Not understanding what the question is.... are you asking if there is a bug in Turbo Tax? Turbo Tax goes to great length to ensure the software follows the IRS tax code.
in order to be eligible for the stimulus you must be a US Citizen or a resident alien. It's my understanding that a J1 holder is not a resident alien; there is no green card.
If on a visa then you are a non-resident alien and cannot use TurboTax at all since it does not support the 1040-NR.
Because few taxpayers need the following IRS forms, TurboTax doesn't include:
- Form 1040NR U.S. Nonresident Alien Tax Return
- However, in partnership with Sprintax, we offer a nonresident tax filing solution
I am just asking for information, it asks me to put in my sons SSN, which he doesn't have and can't get as he wasn't born here nor he has a job also he can't apply for EAD card which would allow him to get SSN and search for jobs as he only is 4 years old and still my dependant.
J1 are eligible for stimulus check for sure, my colleague is on exactly same visa, I also googled a bit and J1 visa holders are eligible, not required for green card.
Thank you for your answer
not sure what you googled or how your friend is legally doing it, but here is what I know, and you note that I am only providing links to the official source, the IRS. The risk of just googling is whether it is true or not.
the link and source documents clearly state that J1 visas are non-resident aliens and the stimulus rules clearly state that non-resident aliens are not eligible for the stimulus.
does this help?
1) this link is from the IRS
note that it states:
The J-1 visa status permits a qualified nonimmigrant alien, i.e., an alien who is not a lawful permanent resident (also known as a “green card holder”), to temporarily reside in the United States to teach, study, observe, conduct research, consult, demonstrate special skills or receive on-the-job training for periods ranging from a few weeks to several years at colleges and universities, hospitals, research institutions, as well as the private sector.
Note, however, aliens may reside in the United States to work as a teacher, intern or trainee under several different immigration status classifications, including and H-1B status. It is important to distinguish between the J-1 status and the H-1B status because the tax consequences are significantly different. For more information about the J-1 immigration status, visit the Department of State website (https://j1visa.state.gov/).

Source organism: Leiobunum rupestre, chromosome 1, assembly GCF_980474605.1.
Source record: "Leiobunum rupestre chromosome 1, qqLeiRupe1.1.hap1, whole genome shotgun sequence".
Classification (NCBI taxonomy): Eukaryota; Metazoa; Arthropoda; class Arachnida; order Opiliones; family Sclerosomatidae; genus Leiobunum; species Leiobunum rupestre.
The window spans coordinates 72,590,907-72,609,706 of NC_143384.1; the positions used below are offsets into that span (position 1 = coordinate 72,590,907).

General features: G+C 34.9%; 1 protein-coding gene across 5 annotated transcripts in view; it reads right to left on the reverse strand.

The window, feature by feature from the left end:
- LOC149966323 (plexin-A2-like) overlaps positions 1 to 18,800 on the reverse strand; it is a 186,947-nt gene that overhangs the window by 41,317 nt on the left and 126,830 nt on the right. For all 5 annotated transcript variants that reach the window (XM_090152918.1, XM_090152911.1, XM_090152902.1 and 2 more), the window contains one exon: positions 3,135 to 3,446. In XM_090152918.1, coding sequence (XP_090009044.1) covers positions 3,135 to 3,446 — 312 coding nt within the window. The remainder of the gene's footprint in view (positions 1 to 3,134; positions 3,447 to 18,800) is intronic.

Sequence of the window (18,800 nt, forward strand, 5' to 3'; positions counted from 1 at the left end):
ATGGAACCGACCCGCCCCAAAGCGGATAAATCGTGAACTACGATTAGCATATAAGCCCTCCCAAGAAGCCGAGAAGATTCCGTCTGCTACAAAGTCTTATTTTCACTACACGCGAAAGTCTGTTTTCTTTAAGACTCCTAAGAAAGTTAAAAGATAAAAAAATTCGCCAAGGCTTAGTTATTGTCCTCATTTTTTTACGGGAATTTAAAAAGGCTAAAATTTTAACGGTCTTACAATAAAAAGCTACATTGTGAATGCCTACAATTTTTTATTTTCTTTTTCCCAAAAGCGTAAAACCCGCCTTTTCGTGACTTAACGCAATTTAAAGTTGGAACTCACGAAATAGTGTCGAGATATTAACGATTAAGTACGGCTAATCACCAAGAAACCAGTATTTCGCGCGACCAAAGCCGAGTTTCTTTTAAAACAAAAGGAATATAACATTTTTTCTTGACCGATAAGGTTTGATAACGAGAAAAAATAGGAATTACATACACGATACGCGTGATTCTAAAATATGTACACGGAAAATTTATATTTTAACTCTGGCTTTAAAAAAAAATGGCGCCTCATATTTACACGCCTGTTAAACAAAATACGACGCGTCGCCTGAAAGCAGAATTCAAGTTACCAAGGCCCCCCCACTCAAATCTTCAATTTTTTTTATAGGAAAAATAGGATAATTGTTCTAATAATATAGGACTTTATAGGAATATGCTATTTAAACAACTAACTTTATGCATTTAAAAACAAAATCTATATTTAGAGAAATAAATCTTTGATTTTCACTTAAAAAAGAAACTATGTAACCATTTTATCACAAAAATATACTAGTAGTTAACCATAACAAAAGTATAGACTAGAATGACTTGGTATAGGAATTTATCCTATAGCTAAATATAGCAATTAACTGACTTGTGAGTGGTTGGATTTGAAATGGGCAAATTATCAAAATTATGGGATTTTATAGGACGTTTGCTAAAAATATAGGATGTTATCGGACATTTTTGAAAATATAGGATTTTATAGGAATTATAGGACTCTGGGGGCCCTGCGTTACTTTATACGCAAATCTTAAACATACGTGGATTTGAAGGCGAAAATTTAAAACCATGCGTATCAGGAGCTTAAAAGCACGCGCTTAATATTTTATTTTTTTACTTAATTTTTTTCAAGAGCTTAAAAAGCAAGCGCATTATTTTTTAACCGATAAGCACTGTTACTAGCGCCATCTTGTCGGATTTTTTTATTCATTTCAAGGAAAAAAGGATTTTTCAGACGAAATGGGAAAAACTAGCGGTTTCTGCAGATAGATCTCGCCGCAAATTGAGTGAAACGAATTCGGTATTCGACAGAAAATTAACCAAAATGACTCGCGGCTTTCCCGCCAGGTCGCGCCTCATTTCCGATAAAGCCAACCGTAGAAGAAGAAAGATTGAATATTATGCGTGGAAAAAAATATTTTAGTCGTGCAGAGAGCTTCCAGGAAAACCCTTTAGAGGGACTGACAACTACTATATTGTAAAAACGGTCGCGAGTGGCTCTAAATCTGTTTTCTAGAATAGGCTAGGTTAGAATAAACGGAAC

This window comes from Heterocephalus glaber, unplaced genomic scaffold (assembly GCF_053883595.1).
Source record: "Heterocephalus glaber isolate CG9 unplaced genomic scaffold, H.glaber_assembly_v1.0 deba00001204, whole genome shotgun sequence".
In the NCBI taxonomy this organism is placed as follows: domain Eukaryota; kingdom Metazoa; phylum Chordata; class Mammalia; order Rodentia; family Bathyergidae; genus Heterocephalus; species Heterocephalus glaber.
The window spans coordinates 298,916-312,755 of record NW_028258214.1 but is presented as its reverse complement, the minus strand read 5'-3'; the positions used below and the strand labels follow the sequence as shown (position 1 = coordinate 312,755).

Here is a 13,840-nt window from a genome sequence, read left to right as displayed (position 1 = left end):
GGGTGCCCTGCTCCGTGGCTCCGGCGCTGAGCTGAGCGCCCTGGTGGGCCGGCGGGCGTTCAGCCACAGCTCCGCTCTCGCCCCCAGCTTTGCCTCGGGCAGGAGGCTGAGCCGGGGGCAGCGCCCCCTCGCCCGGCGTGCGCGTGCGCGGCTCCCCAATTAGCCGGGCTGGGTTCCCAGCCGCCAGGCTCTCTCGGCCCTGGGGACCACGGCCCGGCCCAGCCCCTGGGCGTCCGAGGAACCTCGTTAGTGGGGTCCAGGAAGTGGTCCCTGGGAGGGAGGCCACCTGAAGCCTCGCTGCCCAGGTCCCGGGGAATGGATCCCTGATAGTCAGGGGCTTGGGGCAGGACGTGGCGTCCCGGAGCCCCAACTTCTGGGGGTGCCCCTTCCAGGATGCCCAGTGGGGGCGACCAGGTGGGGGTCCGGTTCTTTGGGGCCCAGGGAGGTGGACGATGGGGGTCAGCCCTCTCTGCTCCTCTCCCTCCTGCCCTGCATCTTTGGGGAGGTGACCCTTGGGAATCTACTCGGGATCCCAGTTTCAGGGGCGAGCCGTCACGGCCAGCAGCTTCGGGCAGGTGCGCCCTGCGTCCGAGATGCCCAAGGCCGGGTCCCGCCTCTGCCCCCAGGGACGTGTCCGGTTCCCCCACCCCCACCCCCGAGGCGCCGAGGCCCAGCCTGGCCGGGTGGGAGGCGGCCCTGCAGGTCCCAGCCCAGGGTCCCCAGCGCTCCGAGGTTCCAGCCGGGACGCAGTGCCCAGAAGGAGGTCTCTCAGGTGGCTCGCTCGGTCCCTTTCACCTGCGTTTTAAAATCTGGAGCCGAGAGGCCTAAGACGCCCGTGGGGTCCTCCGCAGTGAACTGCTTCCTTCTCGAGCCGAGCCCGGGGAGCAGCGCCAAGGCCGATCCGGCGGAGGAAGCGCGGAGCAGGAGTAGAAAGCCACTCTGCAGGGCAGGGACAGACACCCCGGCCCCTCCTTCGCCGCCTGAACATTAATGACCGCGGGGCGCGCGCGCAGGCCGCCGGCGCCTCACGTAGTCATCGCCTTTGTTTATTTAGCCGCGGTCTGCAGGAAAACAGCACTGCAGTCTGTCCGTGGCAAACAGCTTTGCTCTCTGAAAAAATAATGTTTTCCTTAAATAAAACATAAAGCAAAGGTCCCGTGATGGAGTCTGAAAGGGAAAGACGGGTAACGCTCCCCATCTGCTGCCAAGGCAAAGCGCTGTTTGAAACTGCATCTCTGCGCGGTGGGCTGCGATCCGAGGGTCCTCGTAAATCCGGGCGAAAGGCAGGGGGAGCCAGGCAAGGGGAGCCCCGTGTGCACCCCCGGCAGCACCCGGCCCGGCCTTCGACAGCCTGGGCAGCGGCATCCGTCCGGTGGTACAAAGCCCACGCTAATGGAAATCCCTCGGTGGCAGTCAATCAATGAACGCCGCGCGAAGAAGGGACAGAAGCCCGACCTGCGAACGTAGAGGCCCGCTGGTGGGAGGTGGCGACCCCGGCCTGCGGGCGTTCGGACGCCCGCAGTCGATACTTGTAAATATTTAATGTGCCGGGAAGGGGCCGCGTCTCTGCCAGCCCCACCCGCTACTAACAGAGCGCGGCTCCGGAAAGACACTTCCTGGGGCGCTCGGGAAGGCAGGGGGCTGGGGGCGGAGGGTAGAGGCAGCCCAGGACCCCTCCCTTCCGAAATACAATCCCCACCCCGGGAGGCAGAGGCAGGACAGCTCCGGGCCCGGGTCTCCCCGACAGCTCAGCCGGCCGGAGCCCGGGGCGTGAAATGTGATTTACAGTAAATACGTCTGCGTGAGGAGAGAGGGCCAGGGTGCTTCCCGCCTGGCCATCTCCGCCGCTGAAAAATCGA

the rules of the stimulus are that to be eligible you must be a US Citizen or a resident alien, which speaks to the comment above that there are significant tax differences between J1 and H1B status
this is also from the IRS website: (click the light blue question and it will take you to the IRS website)
A1. Generally, if you are a U.S. citizen or U.S. resident alien, you will receive an Economic Impact Payment of $1,200 ($2,400 for a joint return) if you (and your spouse if filing a joint return) are not a dependent of another taxpayer and have a Social Security number valid for employment and your adjusted gross income (AGI) does not exceed:
- $150,000 if married and filing a joint return
- $112,500 if filing as head of household or
- $75,000 for eligible individuals using any other filing status
Your payment will be reduced by 5% of the amount by which your AGI exceeds the applicable threshold above.
You are not eligible for a payment if any of the following apply to you:
- You may be claimed as a dependent on another taxpayer’s return (for example, a child or student who may be claimed on a parent’s return or a dependent parent who may be claimed on an adult child’s return).
- You do not have a Social Security number that is valid for employment.
- You are a nonresident alien.
The following are also not eligible: a deceased individual or an estate or trust.